The huge growth of Asian economies, driven by exporting products to developed western economies, has meant a complete shift in the economic landscape in recent decades.
Rising prosperity across Asia has also led to huge social changes, with people from rural areas migrating to urban centres and this rapid urbanisation creating cities that exhibit vast differences in wealth and lifestyle.
Using the graph above you can get an idea of how this new wealth has had an impact on social factors such as health and education in different countries across the region.
Life expectancy is one of the traditional indicators of health but it is also an indicator of both wealth and government investment in healthcare. Where two countries have a similar level of GDP but one has a higher life expectancy, government spending on healthcare is likely to be the major factor in that difference.
Access to a doctor is an important factor in a country's health, as a greater number of doctors leads to wider immunization and lower infant mortality. However, there is often a concentration of provision within cities, with more limited access to medical professionals in more sparsely populated areas. For example, in Thailand there are eight times as many doctors per person in Bangkok compared with some rural regions.
An educated workforce is essential in allowing developing economies to compete in major growth industries, such as IT and advanced manufacturing. However, the figures in our chart show the education of young women, so they also give an idea of the levels of social equality within a country. The education of women tends to lag behind the education opportunities available to men of a similar age.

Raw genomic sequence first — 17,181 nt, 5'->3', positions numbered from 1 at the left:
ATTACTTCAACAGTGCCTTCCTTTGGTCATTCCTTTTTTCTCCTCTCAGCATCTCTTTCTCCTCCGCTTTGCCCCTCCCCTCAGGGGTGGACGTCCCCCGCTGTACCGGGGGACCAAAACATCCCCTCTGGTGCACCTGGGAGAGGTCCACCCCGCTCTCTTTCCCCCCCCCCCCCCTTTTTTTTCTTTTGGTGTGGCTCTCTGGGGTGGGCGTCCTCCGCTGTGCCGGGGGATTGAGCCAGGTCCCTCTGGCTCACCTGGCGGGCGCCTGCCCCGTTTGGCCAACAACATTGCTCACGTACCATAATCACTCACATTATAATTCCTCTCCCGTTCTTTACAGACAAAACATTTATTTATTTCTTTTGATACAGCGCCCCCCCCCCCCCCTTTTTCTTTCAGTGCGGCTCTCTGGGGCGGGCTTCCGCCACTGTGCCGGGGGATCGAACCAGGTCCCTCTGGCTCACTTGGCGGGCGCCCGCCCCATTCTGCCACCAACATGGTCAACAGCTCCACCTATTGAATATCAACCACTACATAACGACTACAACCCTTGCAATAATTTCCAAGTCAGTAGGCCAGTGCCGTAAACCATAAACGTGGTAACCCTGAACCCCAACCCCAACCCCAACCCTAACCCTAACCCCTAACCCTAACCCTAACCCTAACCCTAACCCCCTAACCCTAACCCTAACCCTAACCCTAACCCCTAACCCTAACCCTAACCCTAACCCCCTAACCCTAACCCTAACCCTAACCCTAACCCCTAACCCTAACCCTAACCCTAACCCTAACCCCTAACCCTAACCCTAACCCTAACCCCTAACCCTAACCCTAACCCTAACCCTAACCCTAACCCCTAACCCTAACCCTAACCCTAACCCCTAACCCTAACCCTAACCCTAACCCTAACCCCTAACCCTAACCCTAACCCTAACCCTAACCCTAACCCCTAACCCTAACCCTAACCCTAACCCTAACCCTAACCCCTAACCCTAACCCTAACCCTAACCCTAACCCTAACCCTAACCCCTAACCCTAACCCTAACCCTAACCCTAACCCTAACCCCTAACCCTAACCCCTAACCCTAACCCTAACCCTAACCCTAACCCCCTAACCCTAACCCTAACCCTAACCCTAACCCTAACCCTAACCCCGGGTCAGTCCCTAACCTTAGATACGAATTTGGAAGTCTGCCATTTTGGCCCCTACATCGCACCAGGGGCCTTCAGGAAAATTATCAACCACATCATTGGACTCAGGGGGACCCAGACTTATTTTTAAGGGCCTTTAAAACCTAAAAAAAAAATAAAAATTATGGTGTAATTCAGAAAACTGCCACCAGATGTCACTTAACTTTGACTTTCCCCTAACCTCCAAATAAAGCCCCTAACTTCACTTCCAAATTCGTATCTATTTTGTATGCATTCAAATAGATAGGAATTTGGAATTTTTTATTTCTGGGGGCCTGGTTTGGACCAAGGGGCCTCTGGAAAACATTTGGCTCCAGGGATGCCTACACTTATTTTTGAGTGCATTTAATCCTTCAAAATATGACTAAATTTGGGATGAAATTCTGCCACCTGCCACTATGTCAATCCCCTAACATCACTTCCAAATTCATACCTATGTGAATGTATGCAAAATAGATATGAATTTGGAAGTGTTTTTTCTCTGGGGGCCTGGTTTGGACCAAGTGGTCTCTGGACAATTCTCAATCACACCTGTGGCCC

Economic growth and energy consumption are closely related and also indicate an increase in the standard of living throughout the population. Growth in energy use indicates improvements in a country's agriculture, transport, industry, and domestic energy supply. For individual households it can mean improvements in quality of life as people move from burning their own traditional fuels to an electrical supply.
About the data
Figures for GDP (adjusted for inflation) and Income per person (adjusted for inflation and comparable cost of living (Purchasing Power Parities)) can be found at Gapminder.org. You can also read about the sources they used and how their data was compiled.
Gapminder also has the data for other indicators featured in our charts, or you can find it at the original sources:
Life expectancy: UN, World Population Prospects
Health - Doctors per 1,000: World Bank, World Development Indicators
Education - School years for women 15 - 44: Institute for Healthmetrics and Evaluation
Energy - Energy use per person: International Energy Agency, via World Bank